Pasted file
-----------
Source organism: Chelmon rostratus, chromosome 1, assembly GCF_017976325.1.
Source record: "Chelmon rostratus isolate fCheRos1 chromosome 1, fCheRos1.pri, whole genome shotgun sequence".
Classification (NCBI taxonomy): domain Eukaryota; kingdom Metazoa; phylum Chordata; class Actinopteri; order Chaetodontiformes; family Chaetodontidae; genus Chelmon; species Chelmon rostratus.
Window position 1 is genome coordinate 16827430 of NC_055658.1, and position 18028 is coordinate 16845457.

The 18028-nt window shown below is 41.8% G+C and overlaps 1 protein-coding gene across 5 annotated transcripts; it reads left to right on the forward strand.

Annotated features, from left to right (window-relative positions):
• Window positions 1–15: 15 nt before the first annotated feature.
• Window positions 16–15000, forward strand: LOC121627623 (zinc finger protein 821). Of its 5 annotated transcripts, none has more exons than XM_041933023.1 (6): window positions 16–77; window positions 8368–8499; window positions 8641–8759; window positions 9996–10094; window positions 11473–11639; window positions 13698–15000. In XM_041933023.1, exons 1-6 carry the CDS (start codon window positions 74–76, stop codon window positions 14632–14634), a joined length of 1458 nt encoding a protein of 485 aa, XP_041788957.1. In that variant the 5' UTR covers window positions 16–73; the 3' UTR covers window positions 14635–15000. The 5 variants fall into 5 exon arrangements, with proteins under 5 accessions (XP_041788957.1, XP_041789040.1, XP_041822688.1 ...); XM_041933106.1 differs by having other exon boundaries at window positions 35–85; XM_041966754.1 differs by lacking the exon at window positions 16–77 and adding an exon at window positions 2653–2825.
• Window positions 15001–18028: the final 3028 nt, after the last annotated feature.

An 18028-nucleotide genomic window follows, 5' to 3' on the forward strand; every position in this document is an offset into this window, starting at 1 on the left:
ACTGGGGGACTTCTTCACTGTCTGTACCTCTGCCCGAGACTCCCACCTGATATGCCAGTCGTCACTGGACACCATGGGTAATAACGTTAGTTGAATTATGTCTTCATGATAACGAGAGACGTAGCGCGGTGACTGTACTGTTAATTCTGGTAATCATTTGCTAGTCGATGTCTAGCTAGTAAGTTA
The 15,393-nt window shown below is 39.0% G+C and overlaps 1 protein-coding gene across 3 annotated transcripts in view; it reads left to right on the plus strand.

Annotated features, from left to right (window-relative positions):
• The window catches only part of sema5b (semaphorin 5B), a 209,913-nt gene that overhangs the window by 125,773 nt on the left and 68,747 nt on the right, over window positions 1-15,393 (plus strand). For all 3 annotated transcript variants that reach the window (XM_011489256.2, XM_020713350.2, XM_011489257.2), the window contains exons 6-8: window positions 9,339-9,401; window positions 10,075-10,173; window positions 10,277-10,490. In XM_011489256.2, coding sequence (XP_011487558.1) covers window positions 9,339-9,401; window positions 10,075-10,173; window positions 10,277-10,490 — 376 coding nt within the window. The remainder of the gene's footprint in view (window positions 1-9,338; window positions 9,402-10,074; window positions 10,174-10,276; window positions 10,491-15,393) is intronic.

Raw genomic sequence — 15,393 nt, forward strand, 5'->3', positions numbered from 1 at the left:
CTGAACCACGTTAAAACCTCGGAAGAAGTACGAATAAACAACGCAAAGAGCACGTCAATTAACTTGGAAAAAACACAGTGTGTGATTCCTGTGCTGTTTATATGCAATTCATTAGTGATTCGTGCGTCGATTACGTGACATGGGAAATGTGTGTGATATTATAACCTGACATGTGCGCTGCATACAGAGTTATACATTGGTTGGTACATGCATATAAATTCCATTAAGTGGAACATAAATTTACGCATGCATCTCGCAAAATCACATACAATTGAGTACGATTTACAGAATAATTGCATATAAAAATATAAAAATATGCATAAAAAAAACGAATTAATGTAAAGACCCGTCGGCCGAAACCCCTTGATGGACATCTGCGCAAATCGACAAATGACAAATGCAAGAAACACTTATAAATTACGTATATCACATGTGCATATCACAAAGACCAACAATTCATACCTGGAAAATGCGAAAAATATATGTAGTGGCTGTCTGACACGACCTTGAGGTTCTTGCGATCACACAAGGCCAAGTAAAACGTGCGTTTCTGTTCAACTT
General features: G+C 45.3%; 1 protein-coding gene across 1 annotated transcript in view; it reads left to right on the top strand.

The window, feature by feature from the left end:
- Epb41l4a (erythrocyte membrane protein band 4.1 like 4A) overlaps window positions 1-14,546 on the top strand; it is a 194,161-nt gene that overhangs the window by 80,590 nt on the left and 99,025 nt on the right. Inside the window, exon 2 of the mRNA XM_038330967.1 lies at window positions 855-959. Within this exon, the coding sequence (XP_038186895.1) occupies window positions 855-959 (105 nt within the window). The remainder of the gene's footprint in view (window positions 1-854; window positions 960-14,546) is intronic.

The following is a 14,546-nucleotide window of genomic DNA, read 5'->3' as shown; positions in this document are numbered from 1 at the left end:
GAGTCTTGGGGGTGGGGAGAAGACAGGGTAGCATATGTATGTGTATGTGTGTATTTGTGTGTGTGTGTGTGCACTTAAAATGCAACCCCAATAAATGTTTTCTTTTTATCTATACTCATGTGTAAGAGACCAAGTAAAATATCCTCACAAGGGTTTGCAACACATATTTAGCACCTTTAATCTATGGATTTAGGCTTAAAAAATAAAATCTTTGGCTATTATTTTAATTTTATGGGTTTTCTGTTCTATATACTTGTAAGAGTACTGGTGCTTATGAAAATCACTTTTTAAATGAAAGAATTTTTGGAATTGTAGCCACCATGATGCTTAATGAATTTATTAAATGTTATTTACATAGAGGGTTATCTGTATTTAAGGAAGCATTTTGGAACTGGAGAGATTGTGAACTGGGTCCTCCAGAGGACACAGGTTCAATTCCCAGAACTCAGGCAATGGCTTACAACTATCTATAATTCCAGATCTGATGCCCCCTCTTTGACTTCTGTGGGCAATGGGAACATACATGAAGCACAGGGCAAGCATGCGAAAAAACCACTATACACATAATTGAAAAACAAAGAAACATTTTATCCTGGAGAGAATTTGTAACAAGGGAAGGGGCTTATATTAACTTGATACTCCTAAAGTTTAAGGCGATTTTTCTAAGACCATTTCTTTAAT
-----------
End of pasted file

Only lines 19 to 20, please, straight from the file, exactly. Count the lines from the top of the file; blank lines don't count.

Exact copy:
- Epb41l4a (erythrocyte membrane protein band 4.1 like 4A) overlaps window positions 1-14,546 on the top strand; it is a 194,161-nt gene that overhangs the window by 80,590 nt on the left and 99,025 nt on the right. Inside the window, exon 2 of the mRNA XM_038330967.1 lies at window positions 855-959. Within this exon, the coding sequence (XP_038186895.1) occupies window positions 855-959 (105 nt within the window). The remainder of the gene's footprint in view (window positions 1-854; window positions 960-14,546) is intronic.

The following is a 14,546-nucleotide window of genomic DNA, read 5'->3' as shown; positions in this document are numbered from 1 at the left end: